Sunday 19 May 2024

Carried by Tutors

As a local play group we have switched over from regularly playing either my unpowered cube or my homemade cube to a classic vintage cube build for the last month or so (list of that to be found here although as it is relatively recently rebuilt it is undergoing rather more tweaking than usual This is a small tale of a recent draft and what I learned.

I thought my draft had gone badly, I thought I had half of three decks, all too thin to stand alone, that I was going to have to hope to get lucky with. Instead, my deck went on to win on turn three pretty comfortably undisrupted and still more than capable of winning through disruption. I dropped a single game to a dumb misplay (Entombing a card I wanted directly into exile because I had played a Yawgmoth's Will) and waltzed through the rest like they were all playing standard booster draft! 

So how had I so poorly judged the potency of my deck? It is not often one thinks they have a pile and then goes on to dominate the field. There is a heuristic in magic about trying to do to much. You want your deck to do one thing. The fact that I had three angles that lacked redundancy felt like I was off to a bad start in regards opinions on my pool. This was my main concern. My mana fixing was also less than ideal. I was rather lacking in interaction. I felt like I had some filler just padding out the list. Mainly it was about having the many thin plans that I was concerned however a bias also crept in that amplified my concern well beyond reason.

In my unpowered cube I do not have any combo options, it is all aggro, midrange and control. With the power creep as it tempo became paramount in that format. That in turn rendered tutor effects pretty useless. You were usually just getting some generic curve play or answer and not specific combo pieces. As such tutor cards stopped seeing play. Raw draw and card quality effects were simply a lot more efficient tools for that kind of consistency. As such I had rather forgotten quite how potent tutors are. The main reason I thought my deck sucked was because I was undervaluing tutors in the new meta of vintage cube. Not only are there myriad combos, from powerful interactions to win on the spot, the cards in general are vastly more powerful and varied giving your tutors a lot more range and punch too. Toss five premium tutor effects into a deck with multiple combos in it and you have a fairly robust and consistent little engine on your hands. Here is what I ran;

Misty Rainforest

Xander's Lounge

12 Basic

Mox Ruby

Chrome Mox

Lion's Eye Diamond

Sol Ring

Dark Ritual

Deathrite Shaman

Careful Study


Aether Spellbomb

Vampiric Tutor

Demonic Tutor

Talisman of Creativity

Grim Monolith

Collective Brutality

Wishclaw Talisman

Fallaji Archeologist

Yawgmoth's Will

Hull Breacher

Lurrus, of the Dream Den

Force of Negation



Tendrils of Agony


Echo of Eons

Bolas' Citadel

Primarily this is a bad storm deck, but it also is a failed Tinker deck and a  Hullbreacher abuser. If I have a Hullbreacher deck I want more of the symmetrical draw 7 effects as well as more of the punisher effects (Leovold/Narset/Sheoldred/Bowmasters). I like three of each not one of each! When it comes to Tinker I like at least two good targets, ideally somewhat standalone ones. Blightsteel Colossus, Portal to Phyrexia, and that sort of jazz. Also ideally ones that attack on different axis. My only big target needs a high life total, further things to go with it, and some good fortune. All while sorely lacking in Divining Top to abuse properly!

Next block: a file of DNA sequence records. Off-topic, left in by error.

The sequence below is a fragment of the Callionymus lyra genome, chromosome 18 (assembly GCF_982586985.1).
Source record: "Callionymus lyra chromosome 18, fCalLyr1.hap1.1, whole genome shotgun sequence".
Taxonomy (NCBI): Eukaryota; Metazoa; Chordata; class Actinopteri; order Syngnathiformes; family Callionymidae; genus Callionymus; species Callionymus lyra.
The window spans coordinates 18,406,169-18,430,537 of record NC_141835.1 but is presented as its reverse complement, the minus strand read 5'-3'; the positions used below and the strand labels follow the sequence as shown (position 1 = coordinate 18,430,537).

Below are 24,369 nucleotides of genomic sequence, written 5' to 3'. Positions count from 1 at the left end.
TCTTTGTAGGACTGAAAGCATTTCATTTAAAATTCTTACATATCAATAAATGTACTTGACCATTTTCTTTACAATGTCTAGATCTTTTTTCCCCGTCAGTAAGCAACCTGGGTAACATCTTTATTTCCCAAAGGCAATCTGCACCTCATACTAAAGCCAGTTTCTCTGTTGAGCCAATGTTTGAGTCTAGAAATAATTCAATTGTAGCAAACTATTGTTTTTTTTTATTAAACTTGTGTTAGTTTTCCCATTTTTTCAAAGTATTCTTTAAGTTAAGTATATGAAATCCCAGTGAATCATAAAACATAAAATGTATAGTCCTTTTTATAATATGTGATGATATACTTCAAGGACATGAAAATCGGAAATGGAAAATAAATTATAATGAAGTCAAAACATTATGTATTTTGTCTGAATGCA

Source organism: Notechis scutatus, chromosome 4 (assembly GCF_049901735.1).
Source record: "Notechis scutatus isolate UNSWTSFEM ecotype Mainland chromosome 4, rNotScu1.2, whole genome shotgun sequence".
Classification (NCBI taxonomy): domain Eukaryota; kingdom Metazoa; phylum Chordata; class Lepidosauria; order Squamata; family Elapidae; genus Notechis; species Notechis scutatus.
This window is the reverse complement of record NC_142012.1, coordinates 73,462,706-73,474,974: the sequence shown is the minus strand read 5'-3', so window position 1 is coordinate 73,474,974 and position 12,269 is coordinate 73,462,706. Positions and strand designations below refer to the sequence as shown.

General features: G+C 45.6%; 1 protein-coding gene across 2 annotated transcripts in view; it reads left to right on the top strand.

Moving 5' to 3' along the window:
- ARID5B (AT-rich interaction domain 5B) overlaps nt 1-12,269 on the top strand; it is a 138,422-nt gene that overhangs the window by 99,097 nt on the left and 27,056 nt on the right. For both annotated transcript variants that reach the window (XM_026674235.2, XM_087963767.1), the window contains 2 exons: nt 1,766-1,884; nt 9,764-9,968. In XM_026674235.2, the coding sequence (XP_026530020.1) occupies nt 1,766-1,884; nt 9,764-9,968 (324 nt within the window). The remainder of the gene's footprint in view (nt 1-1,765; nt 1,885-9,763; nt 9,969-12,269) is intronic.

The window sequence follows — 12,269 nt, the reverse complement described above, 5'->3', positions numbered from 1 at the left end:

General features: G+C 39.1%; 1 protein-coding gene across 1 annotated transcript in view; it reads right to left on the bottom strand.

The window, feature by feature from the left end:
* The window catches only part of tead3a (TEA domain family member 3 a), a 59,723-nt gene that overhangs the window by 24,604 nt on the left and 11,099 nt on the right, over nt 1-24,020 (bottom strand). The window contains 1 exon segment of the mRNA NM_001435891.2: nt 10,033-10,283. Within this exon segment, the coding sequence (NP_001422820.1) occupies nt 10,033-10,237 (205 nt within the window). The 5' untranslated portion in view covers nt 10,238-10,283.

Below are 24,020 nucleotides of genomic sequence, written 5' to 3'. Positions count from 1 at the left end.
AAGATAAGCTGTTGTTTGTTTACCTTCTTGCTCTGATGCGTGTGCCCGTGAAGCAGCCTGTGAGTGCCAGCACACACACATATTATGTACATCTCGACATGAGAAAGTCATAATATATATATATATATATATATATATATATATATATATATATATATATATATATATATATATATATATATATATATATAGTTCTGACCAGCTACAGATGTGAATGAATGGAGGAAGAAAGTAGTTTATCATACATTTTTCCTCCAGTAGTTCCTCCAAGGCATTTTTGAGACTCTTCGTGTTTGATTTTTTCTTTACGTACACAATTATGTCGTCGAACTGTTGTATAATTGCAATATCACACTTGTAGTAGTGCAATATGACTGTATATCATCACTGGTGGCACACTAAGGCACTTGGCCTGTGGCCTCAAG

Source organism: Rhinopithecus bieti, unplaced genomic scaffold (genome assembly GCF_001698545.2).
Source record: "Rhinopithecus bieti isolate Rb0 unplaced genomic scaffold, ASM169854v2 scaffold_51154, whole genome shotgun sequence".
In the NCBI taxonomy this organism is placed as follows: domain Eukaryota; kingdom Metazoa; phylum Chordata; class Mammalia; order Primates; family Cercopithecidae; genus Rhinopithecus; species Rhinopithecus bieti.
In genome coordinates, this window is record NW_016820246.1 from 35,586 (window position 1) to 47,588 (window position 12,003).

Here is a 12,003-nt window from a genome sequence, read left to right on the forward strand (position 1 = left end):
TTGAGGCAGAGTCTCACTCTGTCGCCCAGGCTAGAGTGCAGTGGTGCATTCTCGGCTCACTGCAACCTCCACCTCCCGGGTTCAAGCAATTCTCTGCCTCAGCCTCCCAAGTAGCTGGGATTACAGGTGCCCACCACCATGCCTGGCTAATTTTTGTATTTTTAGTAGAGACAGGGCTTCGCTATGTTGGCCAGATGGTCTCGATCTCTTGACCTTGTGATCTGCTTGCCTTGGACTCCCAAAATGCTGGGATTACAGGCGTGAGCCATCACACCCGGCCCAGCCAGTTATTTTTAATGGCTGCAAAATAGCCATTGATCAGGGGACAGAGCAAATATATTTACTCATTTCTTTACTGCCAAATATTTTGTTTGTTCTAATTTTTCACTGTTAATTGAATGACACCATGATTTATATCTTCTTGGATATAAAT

The storm element was my best shot, the Citadel Tinker plan plays into it quite well, but even so, it was rubbish on paper. Storm decks are the ones that want to be more pure. Every card that is off theme hurts the consistency. This list was half a midrange deck with what felt like just a hint of storm tools. Practically I am trying to go off with Ritual, LED and the other mana rocks, plus Yawgmoth's Will, or just getting pretty luck with the Citadel. That is a long long way off a storm deck. That is a free sample, a trailer to a storm deck, a demo and not the whole article. 

These seemed like insurmountable problems but when push came to shove the fact that a fifth of the spells in the list are tutors, and pretty good ones at that, fully carried it. I always had the tools I needed, I could always quickly assemble what I needed to win in any given gap or get out of sticky situations. Vamp and Demonic are well known and understood for being the best tutors. The others in this list are a little less intuitive. Tinker is a tutor even if the main abuse is gaining mana advantage. It feels laughable to get an LED or an Aether Spellbomb, but if that is all you need to be able to go off and win it starts to feel like a pretty good Tinker target. You can even get Wishclaw for the dodgy long way round to find anything!

Entomb is also well known for being great and it was working triple duty in this list. With Lurrus it was able to tutor up some utility, it was able to setup having some things you needed in the bin for a Yawgmoth's Will turn, and most importantly of all it was able to put Echo of Eons exactly where you want it. This added up to make it one of my best cards. It tended to be the 2nd tutor I wanted. Mostly I was either getting Echo or LED in the bin but that was all very powerful and on plan for most of my routes to victory.